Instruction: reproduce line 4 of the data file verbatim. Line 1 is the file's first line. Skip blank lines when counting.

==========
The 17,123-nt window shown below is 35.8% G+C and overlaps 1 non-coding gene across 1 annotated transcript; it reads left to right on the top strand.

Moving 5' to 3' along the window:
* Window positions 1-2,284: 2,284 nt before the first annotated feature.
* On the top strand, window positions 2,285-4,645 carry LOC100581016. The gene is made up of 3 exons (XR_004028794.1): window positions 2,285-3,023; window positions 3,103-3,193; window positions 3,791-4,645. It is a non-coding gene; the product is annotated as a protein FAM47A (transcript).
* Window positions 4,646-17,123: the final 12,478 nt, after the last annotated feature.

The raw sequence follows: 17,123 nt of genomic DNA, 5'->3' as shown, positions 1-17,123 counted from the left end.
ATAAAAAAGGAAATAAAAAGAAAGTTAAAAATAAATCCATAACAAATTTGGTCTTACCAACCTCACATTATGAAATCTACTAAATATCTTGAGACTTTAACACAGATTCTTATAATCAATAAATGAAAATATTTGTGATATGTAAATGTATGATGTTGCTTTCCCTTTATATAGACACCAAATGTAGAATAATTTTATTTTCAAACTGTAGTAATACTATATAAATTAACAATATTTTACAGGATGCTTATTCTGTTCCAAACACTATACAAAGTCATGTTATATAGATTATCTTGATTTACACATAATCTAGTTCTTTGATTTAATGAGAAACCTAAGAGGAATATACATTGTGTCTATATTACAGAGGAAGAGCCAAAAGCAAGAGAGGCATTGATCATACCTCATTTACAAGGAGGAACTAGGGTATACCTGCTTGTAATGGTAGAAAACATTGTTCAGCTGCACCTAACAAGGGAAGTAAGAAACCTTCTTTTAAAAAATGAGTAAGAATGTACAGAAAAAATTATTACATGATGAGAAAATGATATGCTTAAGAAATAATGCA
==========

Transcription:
* On the top strand, window positions 2,285-4,645 carry LOC100581016. The gene is made up of 3 exons (XR_004028794.1): window positions 2,285-3,023; window positions 3,103-3,193; window positions 3,791-4,645. It is a non-coding gene; the product is annotated as a protein FAM47A (transcript).